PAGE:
When a friend sat across the table and snarkily described her ex (and the biological father of her kids) as a “sperm donor,” I didn’t think too much of it. I knew what she meant: he wasn’t present, didn’t support them, and was more concerned about his own life than theirs. He wasn’t a father.
Except later I realized… he is. He fathered two children and is on their birth certificates, no matter what involvement he has after their birth. He is actually not their donor. I know who a donor really is.
When you’re a girl in love with another girl you want everything that society has always told you one gets when in love. You want to get married, to care for each other, to hold their hand as you walk down the street. You want to grow old together, to make those boring day-to-day life decisions together. Often you want to have a family — you want to parent together.
The wonderful thing is that queer couples can do most of these things today. We put on tuxes and wedding gowns, smash cake into each other’s faces; we hold hands as we walk down the street in most areas of this country without fear of being hurt. We go to Target and pick out cheap trinkets and toilet paper and a half-gallon of ice cream. We have families… but there’s a catch to our families. We don’t have them alone.
Five years ago my wife and I decided it was finally time to start working on our dream of having a child. We discussed it, mulled it over, and finally decided to approach a friend of ours to ask if he would be the third party, the interloper in our conception journey. He said “yes” and he became our donor. Now we have two amazing children and there isn’t a moment that goes by that I don’t have a deep and abiding sense of gratitude for what he has given us. He has given us a gift that we will never be able to repay.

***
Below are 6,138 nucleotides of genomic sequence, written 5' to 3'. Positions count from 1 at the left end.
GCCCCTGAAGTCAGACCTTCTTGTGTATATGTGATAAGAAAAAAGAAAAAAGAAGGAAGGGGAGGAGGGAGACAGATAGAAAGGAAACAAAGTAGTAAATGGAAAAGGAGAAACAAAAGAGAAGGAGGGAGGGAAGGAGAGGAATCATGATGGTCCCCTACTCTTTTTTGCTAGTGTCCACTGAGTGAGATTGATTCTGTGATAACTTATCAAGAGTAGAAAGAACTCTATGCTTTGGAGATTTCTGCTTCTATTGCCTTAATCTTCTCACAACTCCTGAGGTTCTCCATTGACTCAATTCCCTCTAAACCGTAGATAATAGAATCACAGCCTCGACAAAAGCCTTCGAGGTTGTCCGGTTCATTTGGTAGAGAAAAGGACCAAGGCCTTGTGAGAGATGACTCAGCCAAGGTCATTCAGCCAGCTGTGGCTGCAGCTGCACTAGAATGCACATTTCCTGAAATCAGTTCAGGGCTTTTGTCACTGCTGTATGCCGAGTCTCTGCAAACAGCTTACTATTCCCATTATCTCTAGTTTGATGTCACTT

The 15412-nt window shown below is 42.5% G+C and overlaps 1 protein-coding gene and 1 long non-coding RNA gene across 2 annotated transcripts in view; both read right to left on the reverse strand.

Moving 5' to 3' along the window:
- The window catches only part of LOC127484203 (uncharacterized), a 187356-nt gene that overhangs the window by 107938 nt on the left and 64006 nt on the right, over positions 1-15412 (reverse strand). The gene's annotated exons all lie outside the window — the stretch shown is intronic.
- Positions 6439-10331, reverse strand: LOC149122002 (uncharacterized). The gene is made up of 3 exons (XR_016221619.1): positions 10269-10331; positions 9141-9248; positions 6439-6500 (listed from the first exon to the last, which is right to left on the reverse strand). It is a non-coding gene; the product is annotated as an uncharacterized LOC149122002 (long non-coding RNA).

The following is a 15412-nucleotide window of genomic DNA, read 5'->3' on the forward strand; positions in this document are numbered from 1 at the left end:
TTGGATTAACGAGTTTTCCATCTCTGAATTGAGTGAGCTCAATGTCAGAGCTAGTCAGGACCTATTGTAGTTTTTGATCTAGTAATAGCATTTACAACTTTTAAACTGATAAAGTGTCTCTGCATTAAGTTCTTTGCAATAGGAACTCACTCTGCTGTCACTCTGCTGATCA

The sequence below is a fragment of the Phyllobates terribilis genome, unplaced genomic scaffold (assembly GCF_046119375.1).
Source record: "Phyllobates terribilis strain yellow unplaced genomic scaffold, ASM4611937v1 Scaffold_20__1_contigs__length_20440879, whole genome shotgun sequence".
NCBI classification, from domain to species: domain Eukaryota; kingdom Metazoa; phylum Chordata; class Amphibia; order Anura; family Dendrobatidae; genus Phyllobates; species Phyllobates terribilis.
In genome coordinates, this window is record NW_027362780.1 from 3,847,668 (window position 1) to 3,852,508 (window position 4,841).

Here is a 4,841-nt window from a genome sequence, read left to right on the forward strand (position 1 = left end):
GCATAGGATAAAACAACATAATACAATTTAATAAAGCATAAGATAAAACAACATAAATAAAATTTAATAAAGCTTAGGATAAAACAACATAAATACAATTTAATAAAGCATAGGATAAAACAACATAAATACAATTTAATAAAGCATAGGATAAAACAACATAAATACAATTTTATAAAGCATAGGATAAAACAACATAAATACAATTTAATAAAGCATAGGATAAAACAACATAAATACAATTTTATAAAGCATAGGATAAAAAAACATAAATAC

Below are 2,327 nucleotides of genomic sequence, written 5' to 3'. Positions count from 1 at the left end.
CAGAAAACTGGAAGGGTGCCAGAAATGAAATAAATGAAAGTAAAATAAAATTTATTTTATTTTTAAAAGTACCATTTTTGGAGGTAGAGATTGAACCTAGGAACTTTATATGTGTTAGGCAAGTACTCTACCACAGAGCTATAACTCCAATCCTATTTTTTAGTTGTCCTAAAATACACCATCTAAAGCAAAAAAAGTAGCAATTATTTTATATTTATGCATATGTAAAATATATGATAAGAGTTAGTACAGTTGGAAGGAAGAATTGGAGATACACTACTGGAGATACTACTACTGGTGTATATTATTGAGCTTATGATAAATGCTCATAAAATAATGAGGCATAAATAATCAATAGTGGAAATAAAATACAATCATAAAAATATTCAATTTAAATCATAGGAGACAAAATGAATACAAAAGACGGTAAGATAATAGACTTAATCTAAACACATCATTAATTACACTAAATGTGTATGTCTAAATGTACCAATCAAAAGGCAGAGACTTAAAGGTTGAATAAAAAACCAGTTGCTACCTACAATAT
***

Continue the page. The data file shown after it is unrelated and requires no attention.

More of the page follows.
He is a donor.
It is time to change the conversation around the term “sperm donor.” “Donor” does not equate “deadbeat dad.” A donor, whether a dear friend or a random person who grabs a magazine, a cup and heads for a small room at a sperm bank, is a wonderful person. He is the person who gives us our families, and no matter who he is, gay and lesbian families are grateful. It is a term of honor, a person who is so deeply special and important. There should be a day for our donors, a Hallmark card, a television special. We should have parades and fireworks and a day off from our jobs. Because without them so many of us wouldn’t be able to realize our dreams.
In two days my daughter will turn one, and as always my thoughts turn to our donor. I will write him my usual sappy letter where I tell him that he is wonderful, he is loved, he is forever part of our family and in our hearts. I will thank him, but it will never feel like enough because he has given us the things that our most precious to us in the entire world: our children.
Thank you and thank you to everyone who makes our families possible.